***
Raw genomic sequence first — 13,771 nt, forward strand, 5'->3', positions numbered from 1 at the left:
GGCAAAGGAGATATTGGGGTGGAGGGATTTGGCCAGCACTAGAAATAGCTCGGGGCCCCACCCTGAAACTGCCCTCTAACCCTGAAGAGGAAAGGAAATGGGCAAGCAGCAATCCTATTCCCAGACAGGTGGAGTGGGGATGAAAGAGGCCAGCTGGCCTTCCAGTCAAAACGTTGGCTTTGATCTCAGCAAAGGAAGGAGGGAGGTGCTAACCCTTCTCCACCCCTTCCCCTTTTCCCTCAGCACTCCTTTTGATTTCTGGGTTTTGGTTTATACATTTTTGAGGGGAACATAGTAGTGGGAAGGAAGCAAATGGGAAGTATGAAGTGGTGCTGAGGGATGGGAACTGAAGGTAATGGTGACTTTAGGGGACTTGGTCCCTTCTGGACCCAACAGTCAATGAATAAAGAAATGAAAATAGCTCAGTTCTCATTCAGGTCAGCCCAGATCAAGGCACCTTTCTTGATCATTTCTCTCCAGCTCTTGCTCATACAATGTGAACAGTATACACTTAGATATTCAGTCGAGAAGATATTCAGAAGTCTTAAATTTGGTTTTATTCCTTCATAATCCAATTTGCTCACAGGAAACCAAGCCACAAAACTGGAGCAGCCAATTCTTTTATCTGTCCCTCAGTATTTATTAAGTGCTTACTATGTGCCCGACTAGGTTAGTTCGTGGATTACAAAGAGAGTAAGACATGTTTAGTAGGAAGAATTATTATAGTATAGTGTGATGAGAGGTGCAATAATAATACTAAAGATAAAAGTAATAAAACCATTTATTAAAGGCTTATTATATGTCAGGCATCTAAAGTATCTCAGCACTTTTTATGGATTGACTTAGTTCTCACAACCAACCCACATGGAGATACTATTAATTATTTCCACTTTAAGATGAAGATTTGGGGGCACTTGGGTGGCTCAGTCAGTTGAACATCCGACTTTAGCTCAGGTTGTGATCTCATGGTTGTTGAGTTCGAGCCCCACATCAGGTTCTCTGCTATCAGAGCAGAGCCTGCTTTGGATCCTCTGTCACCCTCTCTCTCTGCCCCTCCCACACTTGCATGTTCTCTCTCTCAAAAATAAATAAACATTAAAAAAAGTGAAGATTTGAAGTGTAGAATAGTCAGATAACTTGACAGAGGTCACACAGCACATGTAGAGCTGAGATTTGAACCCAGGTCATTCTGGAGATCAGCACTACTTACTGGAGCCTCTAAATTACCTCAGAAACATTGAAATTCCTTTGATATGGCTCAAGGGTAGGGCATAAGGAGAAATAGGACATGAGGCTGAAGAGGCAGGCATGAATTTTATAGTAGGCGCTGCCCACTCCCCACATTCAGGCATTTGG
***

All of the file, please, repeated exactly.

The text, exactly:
Raw genomic sequence first — 13,771 nt, forward strand, 5'->3', positions numbered from 1 at the left:
GGCAAAGGAGATATTGGGGTGGAGGGATTTGGCCAGCACTAGAAATAGCTCGGGGCCCCACCCTGAAACTGCCCTCTAACCCTGAAGAGGAAAGGAAATGGGCAAGCAGCAATCCTATTCCCAGACAGGTGGAGTGGGGATGAAAGAGGCCAGCTGGCCTTCCAGTCAAAACGTTGGCTTTGATCTCAGCAAAGGAAGGAGGGAGGTGCTAACCCTTCTCCACCCCTTCCCCTTTTCCCTCAGCACTCCTTTTGATTTCTGGGTTTTGGTTTATACATTTTTGAGGGGAACATAGTAGTGGGAAGGAAGCAAATGGGAAGTATGAAGTGGTGCTGAGGGATGGGAACTGAAGGTAATGGTGACTTTAGGGGACTTGGTCCCTTCTGGACCCAACAGTCAATGAATAAAGAAATGAAAATAGCTCAGTTCTCATTCAGGTCAGCCCAGATCAAGGCACCTTTCTTGATCATTTCTCTCCAGCTCTTGCTCATACAATGTGAACAGTATACACTTAGATATTCAGTCGAGAAGATATTCAGAAGTCTTAAATTTGGTTTTATTCCTTCATAATCCAATTTGCTCACAGGAAACCAAGCCACAAAACTGGAGCAGCCAATTCTTTTATCTGTCCCTCAGTATTTATTAAGTGCTTACTATGTGCCCGACTAGGTTAGTTCGTGGATTACAAAGAGAGTAAGACATGTTTAGTAGGAAGAATTATTATAGTATAGTGTGATGAGAGGTGCAATAATAATACTAAAGATAAAAGTAATAAAACCATTTATTAAAGGCTTATTATATGTCAGGCATCTAAAGTATCTCAGCACTTTTTATGGATTGACTTAGTTCTCACAACCAACCCACATGGAGATACTATTAATTATTTCCACTTTAAGATGAAGATTTGGGGGCACTTGGGTGGCTCAGTCAGTTGAACATCCGACTTTAGCTCAGGTTGTGATCTCATGGTTGTTGAGTTCGAGCCCCACATCAGGTTCTCTGCTATCAGAGCAGAGCCTGCTTTGGATCCTCTGTCACCCTCTCTCTCTGCCCCTCCCACACTTGCATGTTCTCTCTCTCAAAAATAAATAAACATTAAAAAAAGTGAAGATTTGAAGTGTAGAATAGTCAGATAACTTGACAGAGGTCACACAGCACATGTAGAGCTGAGATTTGAACCCAGGTCATTCTGGAGATCAGCACTACTTACTGGAGCCTCTAAATTACCTCAGAAACATTGAAATTCCTTTGATATGGCTCAAGGGTAGGGCATAAGGAGAAATAGGACATGAGGCTGAAGAGGCAGGCATGAATTTTATAGTAGGCGCTGCCCACTCCCCACATTCAGGCATTTGG